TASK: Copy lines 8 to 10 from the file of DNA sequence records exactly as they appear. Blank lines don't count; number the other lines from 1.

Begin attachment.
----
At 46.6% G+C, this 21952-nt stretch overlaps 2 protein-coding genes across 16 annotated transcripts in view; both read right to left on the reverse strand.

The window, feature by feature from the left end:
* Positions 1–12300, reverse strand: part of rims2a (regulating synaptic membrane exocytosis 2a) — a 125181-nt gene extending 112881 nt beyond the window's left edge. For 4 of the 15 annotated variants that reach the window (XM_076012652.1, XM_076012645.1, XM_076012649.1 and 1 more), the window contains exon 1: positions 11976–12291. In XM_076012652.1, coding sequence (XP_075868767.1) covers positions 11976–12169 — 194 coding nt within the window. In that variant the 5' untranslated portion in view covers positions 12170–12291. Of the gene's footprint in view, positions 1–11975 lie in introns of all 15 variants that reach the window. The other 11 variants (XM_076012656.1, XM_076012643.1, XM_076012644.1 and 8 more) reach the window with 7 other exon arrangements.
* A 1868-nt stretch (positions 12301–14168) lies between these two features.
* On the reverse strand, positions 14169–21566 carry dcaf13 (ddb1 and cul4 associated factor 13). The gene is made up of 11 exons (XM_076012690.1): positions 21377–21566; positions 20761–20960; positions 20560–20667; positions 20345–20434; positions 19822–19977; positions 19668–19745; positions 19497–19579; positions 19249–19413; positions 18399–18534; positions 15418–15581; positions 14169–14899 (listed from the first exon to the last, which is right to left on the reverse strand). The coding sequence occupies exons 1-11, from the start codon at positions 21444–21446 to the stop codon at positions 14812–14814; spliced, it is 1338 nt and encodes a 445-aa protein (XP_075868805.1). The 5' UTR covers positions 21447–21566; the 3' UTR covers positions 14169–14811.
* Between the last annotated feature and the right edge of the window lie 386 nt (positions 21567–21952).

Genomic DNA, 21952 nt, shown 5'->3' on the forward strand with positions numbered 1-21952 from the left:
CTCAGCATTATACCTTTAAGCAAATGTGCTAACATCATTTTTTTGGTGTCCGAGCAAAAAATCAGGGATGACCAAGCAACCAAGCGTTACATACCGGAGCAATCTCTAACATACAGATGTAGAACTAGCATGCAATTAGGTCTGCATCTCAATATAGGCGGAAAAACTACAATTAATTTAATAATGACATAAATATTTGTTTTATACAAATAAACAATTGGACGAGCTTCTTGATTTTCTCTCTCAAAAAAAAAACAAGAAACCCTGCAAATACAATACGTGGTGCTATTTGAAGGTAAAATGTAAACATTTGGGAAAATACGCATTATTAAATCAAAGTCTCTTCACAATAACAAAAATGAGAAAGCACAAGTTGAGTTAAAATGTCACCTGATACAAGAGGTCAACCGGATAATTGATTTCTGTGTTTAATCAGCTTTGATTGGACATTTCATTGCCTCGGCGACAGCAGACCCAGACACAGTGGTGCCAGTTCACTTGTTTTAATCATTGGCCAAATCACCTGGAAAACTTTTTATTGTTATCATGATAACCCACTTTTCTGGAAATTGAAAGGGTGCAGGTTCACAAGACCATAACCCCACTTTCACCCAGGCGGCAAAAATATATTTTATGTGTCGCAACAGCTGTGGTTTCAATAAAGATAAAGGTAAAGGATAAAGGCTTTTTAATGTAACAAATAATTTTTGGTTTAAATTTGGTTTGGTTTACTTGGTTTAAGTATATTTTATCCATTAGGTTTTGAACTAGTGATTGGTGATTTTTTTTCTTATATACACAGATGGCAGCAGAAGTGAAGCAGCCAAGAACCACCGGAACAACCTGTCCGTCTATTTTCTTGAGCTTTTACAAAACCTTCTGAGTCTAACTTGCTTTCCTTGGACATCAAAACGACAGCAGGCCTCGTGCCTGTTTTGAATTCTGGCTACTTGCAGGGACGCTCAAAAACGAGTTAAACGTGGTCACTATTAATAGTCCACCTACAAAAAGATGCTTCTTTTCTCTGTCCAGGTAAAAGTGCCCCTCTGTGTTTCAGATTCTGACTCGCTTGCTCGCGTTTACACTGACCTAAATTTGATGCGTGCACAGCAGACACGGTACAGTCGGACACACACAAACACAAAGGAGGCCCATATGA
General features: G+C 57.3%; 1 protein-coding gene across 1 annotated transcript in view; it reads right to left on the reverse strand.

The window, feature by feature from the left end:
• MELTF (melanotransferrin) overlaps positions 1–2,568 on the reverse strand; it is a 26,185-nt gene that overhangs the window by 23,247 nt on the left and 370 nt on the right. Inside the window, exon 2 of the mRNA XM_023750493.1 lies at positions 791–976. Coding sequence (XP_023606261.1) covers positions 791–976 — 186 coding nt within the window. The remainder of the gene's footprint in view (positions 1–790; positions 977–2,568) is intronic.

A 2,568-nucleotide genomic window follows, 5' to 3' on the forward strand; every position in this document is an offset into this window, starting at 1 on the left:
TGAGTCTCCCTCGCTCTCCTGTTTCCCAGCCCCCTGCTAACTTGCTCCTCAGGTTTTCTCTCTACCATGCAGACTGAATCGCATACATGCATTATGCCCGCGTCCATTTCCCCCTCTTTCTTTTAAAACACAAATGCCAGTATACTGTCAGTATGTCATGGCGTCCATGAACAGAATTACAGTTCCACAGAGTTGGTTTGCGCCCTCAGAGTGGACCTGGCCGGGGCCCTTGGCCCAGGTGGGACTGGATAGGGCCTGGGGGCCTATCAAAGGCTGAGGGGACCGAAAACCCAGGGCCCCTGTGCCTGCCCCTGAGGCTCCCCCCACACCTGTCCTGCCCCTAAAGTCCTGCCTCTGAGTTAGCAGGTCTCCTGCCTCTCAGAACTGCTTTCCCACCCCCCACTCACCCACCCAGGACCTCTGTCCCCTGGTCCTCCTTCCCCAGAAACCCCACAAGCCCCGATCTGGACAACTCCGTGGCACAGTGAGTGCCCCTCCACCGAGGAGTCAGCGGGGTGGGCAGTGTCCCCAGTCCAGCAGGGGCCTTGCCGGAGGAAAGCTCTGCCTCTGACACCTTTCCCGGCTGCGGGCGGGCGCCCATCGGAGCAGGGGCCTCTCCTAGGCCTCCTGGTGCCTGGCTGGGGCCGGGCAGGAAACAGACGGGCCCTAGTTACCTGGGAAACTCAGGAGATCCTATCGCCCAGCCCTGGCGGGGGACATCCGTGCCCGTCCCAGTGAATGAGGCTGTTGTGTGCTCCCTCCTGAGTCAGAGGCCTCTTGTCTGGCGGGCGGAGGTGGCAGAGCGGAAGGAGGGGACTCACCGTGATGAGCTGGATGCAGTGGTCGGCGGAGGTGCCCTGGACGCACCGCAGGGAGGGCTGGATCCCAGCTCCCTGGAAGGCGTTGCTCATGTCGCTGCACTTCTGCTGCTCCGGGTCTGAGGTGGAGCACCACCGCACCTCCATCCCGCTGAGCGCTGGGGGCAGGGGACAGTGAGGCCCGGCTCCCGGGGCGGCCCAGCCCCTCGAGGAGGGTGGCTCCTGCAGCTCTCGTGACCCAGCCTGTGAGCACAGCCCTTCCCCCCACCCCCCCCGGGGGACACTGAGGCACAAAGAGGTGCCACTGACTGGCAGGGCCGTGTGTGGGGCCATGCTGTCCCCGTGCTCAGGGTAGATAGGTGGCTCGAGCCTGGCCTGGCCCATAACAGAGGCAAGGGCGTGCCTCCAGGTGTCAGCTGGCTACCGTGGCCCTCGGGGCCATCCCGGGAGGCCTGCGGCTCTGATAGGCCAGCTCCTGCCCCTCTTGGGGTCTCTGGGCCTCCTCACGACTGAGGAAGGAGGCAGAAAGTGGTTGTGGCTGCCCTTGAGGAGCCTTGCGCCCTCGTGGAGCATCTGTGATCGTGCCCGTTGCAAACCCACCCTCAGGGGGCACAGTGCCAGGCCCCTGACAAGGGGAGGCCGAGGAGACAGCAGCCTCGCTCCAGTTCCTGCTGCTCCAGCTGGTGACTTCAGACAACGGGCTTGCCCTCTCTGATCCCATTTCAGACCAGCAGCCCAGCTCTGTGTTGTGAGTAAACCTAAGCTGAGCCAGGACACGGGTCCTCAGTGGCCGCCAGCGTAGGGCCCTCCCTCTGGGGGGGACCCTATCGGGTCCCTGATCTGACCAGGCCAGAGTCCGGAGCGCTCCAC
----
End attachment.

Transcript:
CTCAGCATTATACCTTTAAGCAAATGTGCTAACATCATTTTTTTGGTGTCCGAGCAAAAAATCAGGGATGACCAAGCAACCAAGCGTTACATACCGGAGCAATCTCTAACATACAGATGTAGAACTAGCATGCAATTAGGTCTGCATCTCAATATAGGCGGAAAAACTACAATTAATTTAATAATGACATAAATATTTGTTTTATACAAATAAACAATTGGACGAGCTTCTTGATTTTCTCTCTCAAAAAAAAAACAAGAAACCCTGCAAATACAATACGTGGTGCTATTTGAAGGTAAAATGTAAACATTTGGGAAAATACGCATTATTAAATCAAAGTCTCTTCACAATAACAAAAATGAGAAAGCACAAGTTGAGTTAAAATGTCACCTGATACAAGAGGTCAACCGGATAATTGATTTCTGTGTTTAATCAGCTTTGATTGGACATTTCATTGCCTCGGCGACAGCAGACCCAGACACAGTGGTGCCAGTTCACTTGTTTTAATCATTGGCCAAATCACCTGGAAAACTTTTTATTGTTATCATGATAACCCACTTTTCTGGAAATTGAAAGGGTGCAGGTTCACAAGACCATAACCCCACTTTCACCCAGGCGGCAAAAATATATTTTATGTGTCGCAACAGCTGTGGTTTCAATAAAGATAAAGGTAAAGGATAAAGGCTTTTTAATGTAACAAATAATTTTTGGTTTAAATTTGGTTTGGTTTACTTGGTTTAAGTATATTTTATCCATTAGGTTTTGAACTAGTGATTGGTGATTTTTTTTCTTATATACACAGATGGCAGCAGAAGTGAAGCAGCCAAGAACCACCGGAACAACCTGTCCGTCTATTTTCTTGAGCTTTTACAAAACCTTCTGAGTCTAACTTGCTTTCCTTGGACATCAAAACGACAGCAGGCCTCGTGCCTGTTTTGAATTCTGGCTACTTGCAGGGACGCTCAAAAACGAGTTAAACGTGGTCACTATTAATAGTCCACCTACAAAAAGATGCTTCTTTTCTCTGTCCAGGTAAAAGTGCCCCTCTGTGTTTCAGATTCTGACTCGCTTGCTCGCGTTTACACTGACCTAAATTTGATGCGTGCACAGCAGACACGGTACAGTCGGACACACACAAACACAAAGGAGGCCCATATGA
General features: G+C 57.3%; 1 protein-coding gene across 1 annotated transcript in view; it reads right to left on the reverse strand.

The window, feature by feature from the left end: